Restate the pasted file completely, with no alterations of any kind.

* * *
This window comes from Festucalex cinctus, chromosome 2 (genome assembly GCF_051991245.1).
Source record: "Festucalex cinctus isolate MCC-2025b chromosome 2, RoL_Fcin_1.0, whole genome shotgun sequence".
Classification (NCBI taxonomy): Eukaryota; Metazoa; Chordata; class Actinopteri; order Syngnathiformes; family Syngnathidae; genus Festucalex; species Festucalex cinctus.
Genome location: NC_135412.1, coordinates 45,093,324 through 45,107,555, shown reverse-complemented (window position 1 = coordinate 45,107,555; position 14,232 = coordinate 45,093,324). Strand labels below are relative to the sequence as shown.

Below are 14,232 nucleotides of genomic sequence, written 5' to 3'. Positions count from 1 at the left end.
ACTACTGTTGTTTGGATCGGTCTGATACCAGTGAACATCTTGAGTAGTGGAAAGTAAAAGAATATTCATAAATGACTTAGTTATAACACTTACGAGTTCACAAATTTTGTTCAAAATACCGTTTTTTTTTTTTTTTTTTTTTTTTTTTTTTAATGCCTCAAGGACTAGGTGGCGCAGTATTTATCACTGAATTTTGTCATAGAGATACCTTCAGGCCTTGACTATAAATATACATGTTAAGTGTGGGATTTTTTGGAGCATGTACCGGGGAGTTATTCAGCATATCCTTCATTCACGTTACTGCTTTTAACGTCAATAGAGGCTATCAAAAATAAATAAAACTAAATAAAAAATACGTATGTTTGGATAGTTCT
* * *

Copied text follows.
This window comes from Festucalex cinctus, chromosome 2 (genome assembly GCF_051991245.1).
Source record: "Festucalex cinctus isolate MCC-2025b chromosome 2, RoL_Fcin_1.0, whole genome shotgun sequence".
Classification (NCBI taxonomy): Eukaryota; Metazoa; Chordata; class Actinopteri; order Syngnathiformes; family Syngnathidae; genus Festucalex; species Festucalex cinctus.
Genome location: NC_135412.1, coordinates 45,093,324 through 45,107,555, shown reverse-complemented (window position 1 = coordinate 45,107,555; position 14,232 = coordinate 45,093,324). Strand labels below are relative to the sequence as shown.

Below are 14,232 nucleotides of genomic sequence, written 5' to 3'. Positions count from 1 at the left end.
ACTACTGTTGTTTGGATCGGTCTGATACCAGTGAACATCTTGAGTAGTGGAAAGTAAAAGAATATTCATAAATGACTTAGTTATAACACTTACGAGTTCACAAATTTTGTTCAAAATACCGTTTTTTTTTTTTTTTTTTTTTTTTTTTTTTAATGCCTCAAGGACTAGGTGGCGCAGTATTTATCACTGAATTTTGTCATAGAGATACCTTCAGGCCTTGACTATAAATATACATGTTAAGTGTGGGATTTTTTGGAGCATGTACCGGGGAGTTATTCAGCATATCCTTCATTCACGTTACTGCTTTTAACGTCAATAGAGGCTATCAAAAATAAATAAAACTAAATAAAAAATACGTATGTTTGGATAGTTCT